Accused War Criminal May Not Come to New York, After All

By Ty McCormick, Colum Lynch

Tuesday, September 24, 2013

After stirring up a firestorm of controversy by announcing his intention to attend the annual meeting of the U.N. General Assembly in New York, Sudanese President and accused war criminal Omar al-Bashir may be getting cold feet. As recently as Sunday, Bashir confirmed his travel plans, claiming to have booked a flight through Morocco and even a hotel in New York. But senior U.N. diplomats are nonetheless beginning to wonder if the accused genocidaire will risk arrest and extradition to the International Criminal Court by setting foot in Manhattan.

“That’s my assumption [that he’s not coming], but we’re planning on anything,” a senior U.N. official told Foreign Policy. “Would he want to see the [General Assembly] hall clear out?”

As the host country for the United Nations, the United States is obligated to grant visas to foreign leaders and their representatives, regardless of the status of bilateral relations with the U.S. government (though it can deny diplomats entry on national security grounds). But Bashir, who has been twice indicted by the International Criminal Court (ICC) for crimes committed in the country’s Darfur region, would be the first leader to attend the General Assembly with a warrant out for his arrest. Continue reading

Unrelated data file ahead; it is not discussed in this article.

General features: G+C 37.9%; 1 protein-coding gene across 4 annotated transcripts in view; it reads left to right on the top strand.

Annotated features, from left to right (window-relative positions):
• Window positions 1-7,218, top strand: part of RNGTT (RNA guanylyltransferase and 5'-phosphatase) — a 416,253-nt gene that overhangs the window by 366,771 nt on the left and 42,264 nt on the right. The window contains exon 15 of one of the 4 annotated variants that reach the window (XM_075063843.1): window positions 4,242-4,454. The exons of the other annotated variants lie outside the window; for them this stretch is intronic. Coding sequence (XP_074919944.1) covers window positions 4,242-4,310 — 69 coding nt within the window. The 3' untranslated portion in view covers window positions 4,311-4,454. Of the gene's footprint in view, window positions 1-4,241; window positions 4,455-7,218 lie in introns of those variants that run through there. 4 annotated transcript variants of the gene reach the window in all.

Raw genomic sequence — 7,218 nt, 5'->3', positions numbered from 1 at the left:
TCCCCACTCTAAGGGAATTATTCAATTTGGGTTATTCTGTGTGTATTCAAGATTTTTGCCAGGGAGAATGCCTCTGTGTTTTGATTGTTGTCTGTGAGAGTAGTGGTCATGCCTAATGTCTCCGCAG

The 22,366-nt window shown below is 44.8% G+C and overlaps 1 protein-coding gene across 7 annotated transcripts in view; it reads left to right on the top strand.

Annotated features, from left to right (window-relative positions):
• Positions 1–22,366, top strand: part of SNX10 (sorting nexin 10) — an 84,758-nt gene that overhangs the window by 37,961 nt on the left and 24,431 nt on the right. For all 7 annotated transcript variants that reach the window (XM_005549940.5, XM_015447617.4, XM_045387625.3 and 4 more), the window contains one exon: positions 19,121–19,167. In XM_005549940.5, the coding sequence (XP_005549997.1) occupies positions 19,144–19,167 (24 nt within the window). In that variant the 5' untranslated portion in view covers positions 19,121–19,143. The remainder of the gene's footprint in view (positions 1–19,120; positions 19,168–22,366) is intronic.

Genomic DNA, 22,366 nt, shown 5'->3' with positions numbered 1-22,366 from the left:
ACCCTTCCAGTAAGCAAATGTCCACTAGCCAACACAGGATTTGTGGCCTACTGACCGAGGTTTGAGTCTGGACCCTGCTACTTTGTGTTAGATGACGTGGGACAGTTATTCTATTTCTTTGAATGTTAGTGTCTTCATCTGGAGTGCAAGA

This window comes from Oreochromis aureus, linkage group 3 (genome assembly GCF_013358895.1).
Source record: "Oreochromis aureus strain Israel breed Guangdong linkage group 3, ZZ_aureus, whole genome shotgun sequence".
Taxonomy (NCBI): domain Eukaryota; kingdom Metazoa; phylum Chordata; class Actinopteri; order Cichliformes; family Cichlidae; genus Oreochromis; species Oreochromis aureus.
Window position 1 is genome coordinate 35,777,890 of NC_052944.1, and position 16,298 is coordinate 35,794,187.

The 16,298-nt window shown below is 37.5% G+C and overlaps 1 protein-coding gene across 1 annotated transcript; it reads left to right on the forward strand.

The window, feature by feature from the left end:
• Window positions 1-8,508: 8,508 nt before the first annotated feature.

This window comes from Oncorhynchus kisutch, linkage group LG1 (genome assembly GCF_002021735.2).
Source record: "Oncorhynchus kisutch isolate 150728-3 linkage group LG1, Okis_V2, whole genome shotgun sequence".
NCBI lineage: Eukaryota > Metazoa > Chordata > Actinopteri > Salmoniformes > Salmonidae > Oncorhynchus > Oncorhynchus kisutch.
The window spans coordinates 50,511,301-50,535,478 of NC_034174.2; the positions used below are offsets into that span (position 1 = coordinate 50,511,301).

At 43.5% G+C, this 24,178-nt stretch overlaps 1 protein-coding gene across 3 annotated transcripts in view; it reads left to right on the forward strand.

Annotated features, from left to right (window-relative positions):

Persona Non Grata – The United States should arrest Sudan’s genocidal president in New York

BY JOHN PRENDERGAST, OMER ISMAIL | SEPTEMBER 23, 2013

For the first time ever, attendees at the United Nations General Assembly (UNGA) this week may include a sitting head of state who is the subject of an International Criminal Court (ICC) arrest warrant for genocide and crimes against humanity. That head of state is Sudan’s President Omar Hassan al-Bashir, who, clearly undeterred by the ICC warrant, has said he plans to make the trip to New York. To make matters worse, Bashir intends to visit the UNGA after unleashing new violence in 2013 that has led to levels of human displacement second only to Syria, in global terms, since the beginning of the year.